Controlled schools’ advocacy body giving confidence in uncertain time
It’s been a successful year for the Controlled Schools’ Support Council (CSSC), but the current financial shortfall in school budgets is adding unpreceded pressure to an already stretched controlled schools’ sector.
That was the message delegates heard at CSSC’s second AGM on Thursday 8 March 2018.
Addressing a packed room of principals, governors and key educational stakeholders, CSSC Chief Executive Barry Mulholland said,
I am tremendously proud that 518, or 93%, of controlled schools have now taken out membership with CSSC.
The team of staff, with their wide range of expertise, have engaged with and assisted controlled schools on a wide range of issues.
A large proportion of our time has been spent advocating on behalf of schools on issues as diverse as special educational needs, ETI’s governor inspection self-evaluation framework, EA’s strategic plan and, of course, the dire financial situation schools find themselves in.
On a more positive note, our ethos working group is exploring ethos and how it relates to school culture and expectations. CSSC is also working, in partnership with EA, on fulfilling its role in nominating school governors.
Area planning continues to form a sizeable part of our work, and I am pleased to report that CSSC continues to respond to all pre-publication and development proposals which have an impact on controlled schools.
CSSC has also been able to put on a number of events for its members, including a conference that looked at raising standards in controlled schools and a workshop for women leaders in education.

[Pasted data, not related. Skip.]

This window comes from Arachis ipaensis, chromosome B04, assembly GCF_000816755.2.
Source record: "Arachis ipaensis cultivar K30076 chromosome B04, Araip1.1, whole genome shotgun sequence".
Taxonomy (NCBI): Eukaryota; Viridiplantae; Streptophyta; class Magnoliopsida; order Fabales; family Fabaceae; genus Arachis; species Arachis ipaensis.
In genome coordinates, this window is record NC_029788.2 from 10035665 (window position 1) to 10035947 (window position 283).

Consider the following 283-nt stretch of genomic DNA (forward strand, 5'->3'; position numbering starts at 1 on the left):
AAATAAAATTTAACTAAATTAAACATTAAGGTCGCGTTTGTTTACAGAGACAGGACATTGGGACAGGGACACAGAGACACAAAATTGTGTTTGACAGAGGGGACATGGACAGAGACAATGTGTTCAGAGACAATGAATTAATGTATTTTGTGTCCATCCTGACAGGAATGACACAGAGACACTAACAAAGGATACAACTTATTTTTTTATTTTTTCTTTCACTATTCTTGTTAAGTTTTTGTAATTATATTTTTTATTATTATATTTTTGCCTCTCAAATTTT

We will be hosting a conference on ethos development and four seminars to share best practice across the controlled sector.
Barry Mulholland continued,
Of course, this work is tempered by the fact that schools continue to struggle with their budgets.
School leaders in all types of controlled schools have told us that many have profound concerns about the serious financial challenges they are facing.
Whilst it is widely recognised that a significant transformation programme is needed for public services such as education, the reality is that the legislative requirements and existing service delivery structures continue; in this environment sufficient funds are required to support schools, teaching and learning.
Controlled schools are already working in difficult financial circumstances to provide the essential curriculum to enable over 140,600 children and young people to meet their potential.
Education must continue to be valued and given the priority it deserves across all government departments; after all, our schools are educating the next generation.
The AGM also included a panel discussion with the Permanent Secretary, Derek Baker and Gavin Boyd, Chief Executive of the Education Authority, during which schools discussed the current challenges facing education.
CSSC Vice Chairperson Andrew Brown chaired the AGM. He added,
It’s been my privilege to be involved with CSSC for the past year.
The feedback I have received about the organisation has been incredibly positive. Schools have highlighted how confident they feel having such a powerful advocate in CSSC, especially in light of these constrained and uncertain times for education.